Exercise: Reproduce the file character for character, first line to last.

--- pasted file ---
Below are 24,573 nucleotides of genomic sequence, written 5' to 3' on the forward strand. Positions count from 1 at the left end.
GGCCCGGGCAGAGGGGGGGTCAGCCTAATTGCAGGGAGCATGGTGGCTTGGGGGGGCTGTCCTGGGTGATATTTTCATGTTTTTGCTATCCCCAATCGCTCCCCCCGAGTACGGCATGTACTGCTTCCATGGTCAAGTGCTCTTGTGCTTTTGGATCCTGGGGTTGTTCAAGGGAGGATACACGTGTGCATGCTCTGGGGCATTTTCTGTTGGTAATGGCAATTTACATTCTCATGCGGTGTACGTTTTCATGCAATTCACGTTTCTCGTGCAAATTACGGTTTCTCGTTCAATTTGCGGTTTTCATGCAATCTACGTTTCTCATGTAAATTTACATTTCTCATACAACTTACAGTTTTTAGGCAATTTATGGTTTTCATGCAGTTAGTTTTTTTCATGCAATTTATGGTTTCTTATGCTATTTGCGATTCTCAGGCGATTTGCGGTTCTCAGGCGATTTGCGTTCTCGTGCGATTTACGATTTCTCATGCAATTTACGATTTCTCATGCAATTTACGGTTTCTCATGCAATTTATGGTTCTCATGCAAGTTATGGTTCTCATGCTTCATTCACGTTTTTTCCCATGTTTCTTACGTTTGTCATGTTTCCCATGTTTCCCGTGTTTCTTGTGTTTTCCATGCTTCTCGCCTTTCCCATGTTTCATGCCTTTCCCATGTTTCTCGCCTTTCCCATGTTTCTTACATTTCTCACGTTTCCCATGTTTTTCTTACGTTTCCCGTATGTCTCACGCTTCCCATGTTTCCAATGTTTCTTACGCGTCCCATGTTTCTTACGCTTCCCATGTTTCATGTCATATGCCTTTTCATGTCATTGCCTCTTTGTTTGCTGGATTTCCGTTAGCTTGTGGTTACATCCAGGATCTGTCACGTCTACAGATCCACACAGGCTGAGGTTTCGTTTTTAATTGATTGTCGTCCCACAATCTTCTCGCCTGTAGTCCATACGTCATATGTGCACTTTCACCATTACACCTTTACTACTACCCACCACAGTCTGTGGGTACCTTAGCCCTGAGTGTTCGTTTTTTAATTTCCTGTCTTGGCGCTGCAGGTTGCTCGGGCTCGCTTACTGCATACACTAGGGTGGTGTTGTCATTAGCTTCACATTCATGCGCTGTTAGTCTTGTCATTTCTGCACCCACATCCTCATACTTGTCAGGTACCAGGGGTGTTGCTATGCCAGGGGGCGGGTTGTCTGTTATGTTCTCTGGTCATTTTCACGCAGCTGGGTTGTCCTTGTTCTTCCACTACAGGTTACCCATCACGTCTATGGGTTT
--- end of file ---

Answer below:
Below are 24,573 nucleotides of genomic sequence, written 5' to 3' on the forward strand. Positions count from 1 at the left end.
GGCCCGGGCAGAGGGGGGGTCAGCCTAATTGCAGGGAGCATGGTGGCTTGGGGGGGCTGTCCTGGGTGATATTTTCATGTTTTTGCTATCCCCAATCGCTCCCCCCGAGTACGGCATGTACTGCTTCCATGGTCAAGTGCTCTTGTGCTTTTGGATCCTGGGGTTGTTCAAGGGAGGATACACGTGTGCATGCTCTGGGGCATTTTCTGTTGGTAATGGCAATTTACATTCTCATGCGGTGTACGTTTTCATGCAATTCACGTTTCTCGTGCAAATTACGGTTTCTCGTTCAATTTGCGGTTTTCATGCAATCTACGTTTCTCATGTAAATTTACATTTCTCATACAACTTACAGTTTTTAGGCAATTTATGGTTTTCATGCAGTTAGTTTTTTTCATGCAATTTATGGTTTCTTATGCTATTTGCGATTCTCAGGCGATTTGCGGTTCTCAGGCGATTTGCGTTCTCGTGCGATTTACGATTTCTCATGCAATTTACGATTTCTCATGCAATTTACGGTTTCTCATGCAATTTATGGTTCTCATGCAAGTTATGGTTCTCATGCTTCATTCACGTTTTTTCCCATGTTTCTTACGTTTGTCATGTTTCCCATGTTTCCCGTGTTTCTTGTGTTTTCCATGCTTCTCGCCTTTCCCATGTTTCATGCCTTTCCCATGTTTCTCGCCTTTCCCATGTTTCTTACATTTCTCACGTTTCCCATGTTTTTCTTACGTTTCCCGTATGTCTCACGCTTCCCATGTTTCCAATGTTTCTTACGCGTCCCATGTTTCTTACGCTTCCCATGTTTCATGTCATATGCCTTTTCATGTCATTGCCTCTTTGTTTGCTGGATTTCCGTTAGCTTGTGGTTACATCCAGGATCTGTCACGTCTACAGATCCACACAGGCTGAGGTTTCGTTTTTAATTGATTGTCGTCCCACAATCTTCTCGCCTGTAGTCCATACGTCATATGTGCACTTTCACCATTACACCTTTACTACTACCCACCACAGTCTGTGGGTACCTTAGCCCTGAGTGTTCGTTTTTTAATTTCCTGTCTTGGCGCTGCAGGTTGCTCGGGCTCGCTTACTGCATACACTAGGGTGGTGTTGTCATTAGCTTCACATTCATGCGCTGTTAGTCTTGTCATTTCTGCACCCACATCCTCATACTTGTCAGGTACCAGGGGTGTTGCTATGCCAGGGGGCGGGTTGTCTGTTATGTTCTCTGGTCATTTTCACGCAGCTGGGTTGTCCTTGTTCTTCCACTACAGGTTACCCATCACGTCTATGGGTTT